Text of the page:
Just back from another weekend adventure out to the dark Skies of Portal, AZ. Seems that my blog is slowly turning into the Portal report...in any event, below is an image of the Milky Way just after it cleared sufficiently above the horizon for a picture. In this image we are looking toward the center of our galaxy, in the constellation of Sagittarius.
The green glow just above the horizon is air glow- light being emitted by Earth's atmosphere. This is from several sources, such as the recombination of atoms which were ionized by the sun during the day, light caused by cosmic rays striking the upper atmosphere, and energy emitted by the combining of nitrogen and oxygen in the upper atmosphere.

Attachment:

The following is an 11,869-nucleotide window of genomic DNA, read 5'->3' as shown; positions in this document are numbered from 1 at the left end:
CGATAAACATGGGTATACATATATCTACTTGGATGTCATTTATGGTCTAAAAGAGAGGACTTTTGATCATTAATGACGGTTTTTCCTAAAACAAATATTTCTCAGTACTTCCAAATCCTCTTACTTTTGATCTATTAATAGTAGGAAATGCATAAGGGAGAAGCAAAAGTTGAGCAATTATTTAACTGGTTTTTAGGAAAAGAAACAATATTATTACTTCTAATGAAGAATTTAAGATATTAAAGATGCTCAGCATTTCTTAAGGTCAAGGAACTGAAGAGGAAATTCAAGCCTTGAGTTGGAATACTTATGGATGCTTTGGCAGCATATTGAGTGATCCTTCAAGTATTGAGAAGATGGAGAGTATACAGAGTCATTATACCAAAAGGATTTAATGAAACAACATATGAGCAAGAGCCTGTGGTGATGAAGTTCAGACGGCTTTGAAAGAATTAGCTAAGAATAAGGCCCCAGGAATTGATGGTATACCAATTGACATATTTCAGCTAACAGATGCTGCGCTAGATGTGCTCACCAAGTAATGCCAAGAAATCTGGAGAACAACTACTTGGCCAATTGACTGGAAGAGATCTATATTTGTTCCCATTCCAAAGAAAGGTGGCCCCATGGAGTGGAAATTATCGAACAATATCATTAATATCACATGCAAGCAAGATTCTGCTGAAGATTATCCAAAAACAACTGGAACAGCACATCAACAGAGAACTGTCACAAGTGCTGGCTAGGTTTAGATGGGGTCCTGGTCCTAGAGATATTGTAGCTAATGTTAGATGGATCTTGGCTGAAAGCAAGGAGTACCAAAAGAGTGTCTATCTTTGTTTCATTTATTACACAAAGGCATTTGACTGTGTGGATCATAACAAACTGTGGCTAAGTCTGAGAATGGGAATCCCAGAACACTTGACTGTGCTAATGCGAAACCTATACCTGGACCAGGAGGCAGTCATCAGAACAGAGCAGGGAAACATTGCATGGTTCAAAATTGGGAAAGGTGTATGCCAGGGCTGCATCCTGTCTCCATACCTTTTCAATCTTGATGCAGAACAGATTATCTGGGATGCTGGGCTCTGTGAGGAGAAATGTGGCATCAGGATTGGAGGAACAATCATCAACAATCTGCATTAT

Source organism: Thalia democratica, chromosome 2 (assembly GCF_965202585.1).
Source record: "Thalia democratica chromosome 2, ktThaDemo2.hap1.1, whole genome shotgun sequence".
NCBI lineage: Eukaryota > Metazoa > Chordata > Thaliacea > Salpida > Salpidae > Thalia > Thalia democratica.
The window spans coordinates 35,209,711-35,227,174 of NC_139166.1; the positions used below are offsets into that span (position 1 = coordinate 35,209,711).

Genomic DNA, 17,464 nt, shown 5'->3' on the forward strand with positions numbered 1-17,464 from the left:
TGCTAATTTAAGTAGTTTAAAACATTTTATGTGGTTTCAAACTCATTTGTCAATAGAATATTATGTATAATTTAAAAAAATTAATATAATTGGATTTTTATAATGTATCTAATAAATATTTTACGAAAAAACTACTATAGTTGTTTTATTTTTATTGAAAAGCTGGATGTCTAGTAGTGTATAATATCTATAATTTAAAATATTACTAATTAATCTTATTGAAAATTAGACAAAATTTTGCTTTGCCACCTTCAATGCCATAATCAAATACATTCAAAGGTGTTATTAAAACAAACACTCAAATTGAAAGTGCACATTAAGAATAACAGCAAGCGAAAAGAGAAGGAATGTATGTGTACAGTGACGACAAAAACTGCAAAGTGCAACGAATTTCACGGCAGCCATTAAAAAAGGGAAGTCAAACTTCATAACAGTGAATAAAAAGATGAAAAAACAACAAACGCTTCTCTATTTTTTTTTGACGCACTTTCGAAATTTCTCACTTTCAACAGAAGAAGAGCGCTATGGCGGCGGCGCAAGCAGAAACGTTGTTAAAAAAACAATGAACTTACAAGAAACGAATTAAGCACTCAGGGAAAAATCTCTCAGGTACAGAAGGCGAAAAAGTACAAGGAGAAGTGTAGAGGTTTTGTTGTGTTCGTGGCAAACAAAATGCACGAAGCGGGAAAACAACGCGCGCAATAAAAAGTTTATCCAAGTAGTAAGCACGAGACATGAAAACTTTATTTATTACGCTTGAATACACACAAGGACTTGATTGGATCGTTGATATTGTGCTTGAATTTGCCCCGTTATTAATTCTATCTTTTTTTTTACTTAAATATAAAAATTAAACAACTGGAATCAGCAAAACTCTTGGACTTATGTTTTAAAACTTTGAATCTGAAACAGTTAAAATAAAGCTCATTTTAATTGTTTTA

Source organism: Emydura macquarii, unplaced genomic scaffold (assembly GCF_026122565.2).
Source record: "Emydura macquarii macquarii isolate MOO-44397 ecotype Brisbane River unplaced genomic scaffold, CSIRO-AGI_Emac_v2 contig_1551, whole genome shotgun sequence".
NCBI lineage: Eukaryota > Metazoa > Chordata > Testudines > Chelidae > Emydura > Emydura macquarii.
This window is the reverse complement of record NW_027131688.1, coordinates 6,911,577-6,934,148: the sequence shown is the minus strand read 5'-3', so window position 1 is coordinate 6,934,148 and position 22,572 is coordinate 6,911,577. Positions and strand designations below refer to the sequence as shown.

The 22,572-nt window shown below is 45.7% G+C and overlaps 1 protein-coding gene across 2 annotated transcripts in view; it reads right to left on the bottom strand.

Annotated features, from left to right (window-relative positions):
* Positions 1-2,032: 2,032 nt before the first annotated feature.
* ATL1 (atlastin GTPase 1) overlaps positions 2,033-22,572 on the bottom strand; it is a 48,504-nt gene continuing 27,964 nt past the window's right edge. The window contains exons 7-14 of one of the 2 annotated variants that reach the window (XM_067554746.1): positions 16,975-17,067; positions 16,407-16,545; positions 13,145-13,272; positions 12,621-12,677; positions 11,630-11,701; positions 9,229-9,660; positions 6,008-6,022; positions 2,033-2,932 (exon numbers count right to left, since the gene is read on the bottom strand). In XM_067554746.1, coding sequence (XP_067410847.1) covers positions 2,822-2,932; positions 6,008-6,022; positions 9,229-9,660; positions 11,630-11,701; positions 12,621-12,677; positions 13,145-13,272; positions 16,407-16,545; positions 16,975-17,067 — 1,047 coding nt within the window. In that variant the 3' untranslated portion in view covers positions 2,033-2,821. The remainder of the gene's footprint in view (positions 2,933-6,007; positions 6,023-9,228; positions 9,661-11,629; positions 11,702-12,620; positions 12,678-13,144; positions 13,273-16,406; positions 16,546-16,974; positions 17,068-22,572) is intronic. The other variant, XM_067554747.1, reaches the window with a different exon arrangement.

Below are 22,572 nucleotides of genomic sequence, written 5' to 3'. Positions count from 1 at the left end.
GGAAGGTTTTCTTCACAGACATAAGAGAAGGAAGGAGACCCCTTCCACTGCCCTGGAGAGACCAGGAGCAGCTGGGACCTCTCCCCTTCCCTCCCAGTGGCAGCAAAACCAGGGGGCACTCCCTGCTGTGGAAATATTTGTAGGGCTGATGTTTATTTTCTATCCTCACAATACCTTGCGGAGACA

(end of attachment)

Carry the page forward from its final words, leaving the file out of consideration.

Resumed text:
While the entire sky has air glow (and as a result it is never truly dark), the glow is most obvious about 10-20 degrees above the horizon. This is because the glow is subtle, and we are looking through about twice as much atmosphere looking across the horizon than when peering overhead. (We do not notice the air glow on the horizon due to atmospheric extinction of the light on the horizon).